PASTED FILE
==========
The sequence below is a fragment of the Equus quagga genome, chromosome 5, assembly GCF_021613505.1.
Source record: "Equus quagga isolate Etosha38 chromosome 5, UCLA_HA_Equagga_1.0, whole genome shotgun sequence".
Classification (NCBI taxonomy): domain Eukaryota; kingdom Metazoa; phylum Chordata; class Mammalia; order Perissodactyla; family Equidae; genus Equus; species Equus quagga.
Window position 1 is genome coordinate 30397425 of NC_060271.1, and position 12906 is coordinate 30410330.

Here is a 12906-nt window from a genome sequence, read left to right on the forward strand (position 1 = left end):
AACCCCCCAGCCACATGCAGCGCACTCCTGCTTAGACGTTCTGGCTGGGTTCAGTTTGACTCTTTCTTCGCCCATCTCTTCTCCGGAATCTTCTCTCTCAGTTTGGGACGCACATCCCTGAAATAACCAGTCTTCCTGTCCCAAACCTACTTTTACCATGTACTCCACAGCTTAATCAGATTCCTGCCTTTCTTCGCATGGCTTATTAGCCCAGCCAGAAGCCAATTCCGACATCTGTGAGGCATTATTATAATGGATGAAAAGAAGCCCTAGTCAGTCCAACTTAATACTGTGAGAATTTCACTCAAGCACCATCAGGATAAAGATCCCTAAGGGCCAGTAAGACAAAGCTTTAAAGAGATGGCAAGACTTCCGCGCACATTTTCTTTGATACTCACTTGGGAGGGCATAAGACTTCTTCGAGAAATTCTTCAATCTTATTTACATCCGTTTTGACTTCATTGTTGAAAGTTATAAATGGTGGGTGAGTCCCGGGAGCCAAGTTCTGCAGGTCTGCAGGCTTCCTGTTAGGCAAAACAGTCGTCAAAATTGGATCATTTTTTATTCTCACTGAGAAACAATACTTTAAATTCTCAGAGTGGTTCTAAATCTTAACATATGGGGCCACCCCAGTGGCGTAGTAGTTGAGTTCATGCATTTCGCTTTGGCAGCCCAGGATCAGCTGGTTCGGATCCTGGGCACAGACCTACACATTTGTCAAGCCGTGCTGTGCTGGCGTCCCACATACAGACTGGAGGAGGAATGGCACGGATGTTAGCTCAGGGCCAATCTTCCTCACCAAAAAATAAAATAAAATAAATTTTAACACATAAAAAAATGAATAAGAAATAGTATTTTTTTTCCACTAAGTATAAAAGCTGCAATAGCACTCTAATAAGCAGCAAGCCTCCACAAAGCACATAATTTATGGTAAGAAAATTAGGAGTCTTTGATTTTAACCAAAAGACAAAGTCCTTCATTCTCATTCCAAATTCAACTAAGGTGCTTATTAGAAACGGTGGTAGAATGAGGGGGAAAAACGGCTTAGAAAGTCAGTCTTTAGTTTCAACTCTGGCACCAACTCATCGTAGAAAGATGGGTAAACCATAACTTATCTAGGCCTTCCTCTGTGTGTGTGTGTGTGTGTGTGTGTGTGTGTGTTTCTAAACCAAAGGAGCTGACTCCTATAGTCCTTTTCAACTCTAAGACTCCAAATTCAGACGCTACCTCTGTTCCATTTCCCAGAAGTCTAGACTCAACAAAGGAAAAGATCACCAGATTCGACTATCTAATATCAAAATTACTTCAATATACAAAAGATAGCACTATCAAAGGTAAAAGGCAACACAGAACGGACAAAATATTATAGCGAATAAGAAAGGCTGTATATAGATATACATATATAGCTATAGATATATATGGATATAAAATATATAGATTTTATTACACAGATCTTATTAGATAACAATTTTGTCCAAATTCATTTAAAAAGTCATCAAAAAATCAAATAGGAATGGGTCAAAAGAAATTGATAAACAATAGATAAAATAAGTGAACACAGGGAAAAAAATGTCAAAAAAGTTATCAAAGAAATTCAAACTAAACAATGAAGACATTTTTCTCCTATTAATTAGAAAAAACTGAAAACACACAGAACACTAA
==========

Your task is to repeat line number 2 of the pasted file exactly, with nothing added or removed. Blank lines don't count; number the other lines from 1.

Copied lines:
Source record: "Equus quagga isolate Etosha38 chromosome 5, UCLA_HA_Equagga_1.0, whole genome shotgun sequence".